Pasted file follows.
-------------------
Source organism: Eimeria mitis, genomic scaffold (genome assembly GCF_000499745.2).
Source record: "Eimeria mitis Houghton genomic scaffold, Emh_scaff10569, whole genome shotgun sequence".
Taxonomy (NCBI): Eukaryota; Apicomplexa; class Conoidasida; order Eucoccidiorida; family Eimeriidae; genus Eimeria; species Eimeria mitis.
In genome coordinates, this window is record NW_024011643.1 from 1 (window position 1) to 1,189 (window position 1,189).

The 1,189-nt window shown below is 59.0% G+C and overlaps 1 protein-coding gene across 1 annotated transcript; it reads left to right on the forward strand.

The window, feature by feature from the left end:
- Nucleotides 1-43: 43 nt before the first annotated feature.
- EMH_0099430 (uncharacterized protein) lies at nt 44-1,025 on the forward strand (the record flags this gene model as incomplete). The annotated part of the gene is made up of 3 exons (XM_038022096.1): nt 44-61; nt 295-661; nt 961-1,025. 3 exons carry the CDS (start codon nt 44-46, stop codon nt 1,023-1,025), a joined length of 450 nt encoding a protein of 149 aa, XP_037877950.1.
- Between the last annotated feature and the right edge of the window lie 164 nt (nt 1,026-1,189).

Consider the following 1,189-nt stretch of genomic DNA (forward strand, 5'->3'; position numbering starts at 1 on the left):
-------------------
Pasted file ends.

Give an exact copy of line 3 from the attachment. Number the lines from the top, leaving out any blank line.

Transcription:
Taxonomy (NCBI): Eukaryota; Apicomplexa; class Conoidasida; order Eucoccidiorida; family Eimeriidae; genus Eimeria; species Eimeria mitis.